05:19:30  <SubStack>that would be wicked sweet to get algorithms from sigsolve and then to run those through an invariant system that knows how invariants compose to tell you the invariants of the entire composition
05:20:22  <dominictarr>I guess you would need to know the variants to do that.
05:22:34  <SubStack>another sweet thing would be to save every algorithm that completely matches the output back into the toolbox
05:23:00  <SubStack>then the system could recombine algorithms it's used previously to solve new problems
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05:55:00  <dominictarr>SubStack: yeah it's parallelizabe with memoization.
05:55:13  <dominictarr>should be massively scalable.
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06:48:03  <niftylettuce>SubStack: hey do you have Google Chat?
06:48:17  <niftylettuce>was wondering if you guys had any advice for me for making my reservations / travel / transportation plans
06:48:50  <niftylettuce>I can't fly to San Jose, even though it is closer than SFO to YC, the extra plane stops and $ aren't worth it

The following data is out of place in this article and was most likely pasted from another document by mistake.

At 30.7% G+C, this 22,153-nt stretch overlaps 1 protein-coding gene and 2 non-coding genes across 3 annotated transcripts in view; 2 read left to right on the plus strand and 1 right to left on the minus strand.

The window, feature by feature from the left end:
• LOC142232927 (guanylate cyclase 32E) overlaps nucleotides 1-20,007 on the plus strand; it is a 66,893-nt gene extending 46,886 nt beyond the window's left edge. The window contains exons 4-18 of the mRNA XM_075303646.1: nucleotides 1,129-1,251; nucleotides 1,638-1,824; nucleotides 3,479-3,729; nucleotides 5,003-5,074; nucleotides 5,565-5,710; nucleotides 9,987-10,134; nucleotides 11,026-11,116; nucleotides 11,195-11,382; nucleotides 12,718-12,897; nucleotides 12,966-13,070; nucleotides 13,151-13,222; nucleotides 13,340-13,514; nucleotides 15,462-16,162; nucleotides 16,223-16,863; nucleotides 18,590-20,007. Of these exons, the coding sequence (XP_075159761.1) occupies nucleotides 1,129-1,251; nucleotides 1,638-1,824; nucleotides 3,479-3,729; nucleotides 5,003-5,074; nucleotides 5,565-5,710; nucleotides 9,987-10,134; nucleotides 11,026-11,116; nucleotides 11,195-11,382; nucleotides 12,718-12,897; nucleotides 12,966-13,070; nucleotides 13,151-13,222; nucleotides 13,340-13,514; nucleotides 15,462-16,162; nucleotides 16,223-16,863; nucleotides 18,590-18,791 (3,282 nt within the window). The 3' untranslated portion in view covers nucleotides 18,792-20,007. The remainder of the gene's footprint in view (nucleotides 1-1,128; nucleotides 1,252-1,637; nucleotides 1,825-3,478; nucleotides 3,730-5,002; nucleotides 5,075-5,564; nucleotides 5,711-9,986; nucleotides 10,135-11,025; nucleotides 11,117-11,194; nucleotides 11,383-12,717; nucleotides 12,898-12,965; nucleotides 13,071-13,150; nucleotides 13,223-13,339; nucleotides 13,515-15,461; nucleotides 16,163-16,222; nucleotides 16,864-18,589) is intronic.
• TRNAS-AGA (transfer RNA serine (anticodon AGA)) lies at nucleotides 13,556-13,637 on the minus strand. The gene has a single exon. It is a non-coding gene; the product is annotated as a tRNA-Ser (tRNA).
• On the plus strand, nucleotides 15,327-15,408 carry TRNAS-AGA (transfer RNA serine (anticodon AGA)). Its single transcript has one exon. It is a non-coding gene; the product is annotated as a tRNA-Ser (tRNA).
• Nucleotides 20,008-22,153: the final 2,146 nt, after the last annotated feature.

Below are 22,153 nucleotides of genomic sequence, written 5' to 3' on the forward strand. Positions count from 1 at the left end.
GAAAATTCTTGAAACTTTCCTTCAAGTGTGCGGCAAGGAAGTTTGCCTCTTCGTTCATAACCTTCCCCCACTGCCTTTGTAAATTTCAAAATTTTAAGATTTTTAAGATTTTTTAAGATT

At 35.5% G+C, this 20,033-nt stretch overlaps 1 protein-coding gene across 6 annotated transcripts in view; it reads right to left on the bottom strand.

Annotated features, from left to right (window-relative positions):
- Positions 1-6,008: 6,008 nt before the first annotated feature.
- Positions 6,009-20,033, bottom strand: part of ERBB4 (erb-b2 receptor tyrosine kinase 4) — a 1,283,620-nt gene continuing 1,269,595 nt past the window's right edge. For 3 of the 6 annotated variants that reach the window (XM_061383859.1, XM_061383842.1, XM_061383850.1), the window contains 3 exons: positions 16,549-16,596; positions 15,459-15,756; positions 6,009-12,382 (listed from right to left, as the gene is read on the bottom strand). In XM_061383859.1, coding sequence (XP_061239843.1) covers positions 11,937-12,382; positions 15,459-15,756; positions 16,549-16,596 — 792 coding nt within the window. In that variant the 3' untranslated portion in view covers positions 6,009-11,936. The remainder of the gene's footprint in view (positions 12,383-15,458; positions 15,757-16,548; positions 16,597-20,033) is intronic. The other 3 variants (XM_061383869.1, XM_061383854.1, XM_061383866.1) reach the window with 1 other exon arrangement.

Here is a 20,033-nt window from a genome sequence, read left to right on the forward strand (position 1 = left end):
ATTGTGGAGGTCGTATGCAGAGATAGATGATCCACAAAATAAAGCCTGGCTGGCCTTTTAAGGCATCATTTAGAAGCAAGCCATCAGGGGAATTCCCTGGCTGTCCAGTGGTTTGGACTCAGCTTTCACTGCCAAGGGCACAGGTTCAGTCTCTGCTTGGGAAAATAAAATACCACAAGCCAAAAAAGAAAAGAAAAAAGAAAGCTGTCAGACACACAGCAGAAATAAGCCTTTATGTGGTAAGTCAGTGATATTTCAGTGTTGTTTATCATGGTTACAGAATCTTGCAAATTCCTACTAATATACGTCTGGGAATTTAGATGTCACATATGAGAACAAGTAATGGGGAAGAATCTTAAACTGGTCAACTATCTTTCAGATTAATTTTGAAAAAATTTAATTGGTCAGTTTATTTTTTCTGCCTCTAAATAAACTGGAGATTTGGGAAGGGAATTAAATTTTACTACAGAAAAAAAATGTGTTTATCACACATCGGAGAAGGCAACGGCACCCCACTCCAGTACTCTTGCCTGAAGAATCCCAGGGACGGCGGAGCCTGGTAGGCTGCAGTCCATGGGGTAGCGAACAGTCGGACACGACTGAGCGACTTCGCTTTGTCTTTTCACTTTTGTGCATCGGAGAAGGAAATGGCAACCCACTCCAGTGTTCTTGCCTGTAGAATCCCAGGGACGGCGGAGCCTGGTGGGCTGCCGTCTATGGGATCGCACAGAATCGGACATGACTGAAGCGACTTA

06:49:22  <niftylettuce>saw your FB post about biking all about, so I figured you would be perfect to ask
06:49:48  <maxogden>niftylettuce: you can get from SFO to stackhaus on public transportation
06:50:01  <maxogden>niftylettuce: and you can take the caltrain to get to YC probably. where is YC?
06:58:33  <rowbit>Hourly usage stats: [free: 17]
07:00:49  <niftylettuce>yeah right next to Caltrain
07:01:14  <niftylettuce>maxogden: 320 Pioneer Way, Mountain View, CA
07:01:32  <maxogden>yea i'd recommend caltraining
07:01:47  <maxogden>you can do the bart from oakland to SF and then get on the caltrain there
07:04:34  <niftylettuce>do you think from ~ 4PM to 8PM on a Saturday, 4 hours is enough to get from YC to SFO?
07:04:51  <niftylettuce>i dont see why it wouldnt be enough
07:04:57  <niftylettuce>but my plane would leave at 10PM
07:05:03  <niftylettuce>so i figure 1-2 hrs before is good bet
07:07:15  <SubStack>niftylettuce: consider flying into OAK
07:07:21  <SubStack>or SFO
07:08:12  <niftylettuce>flying from SCE
07:08:39  <niftylettuce>flying to OAK has at least 4 stops each way, so that might not be too cool
07:08:47  <SubStack>4 hours is plenty to get from the airport to MV
07:09:00  <niftylettuce>ah phew
07:09:06  <SubStack>just get on the caltrain at millbrae
07:09:17  <SubStack>take the bart from SFO to millbrae
07:09:37  <SubStack>then caltrain down to MV
07:09:50  <niftylettuce>and same in reverse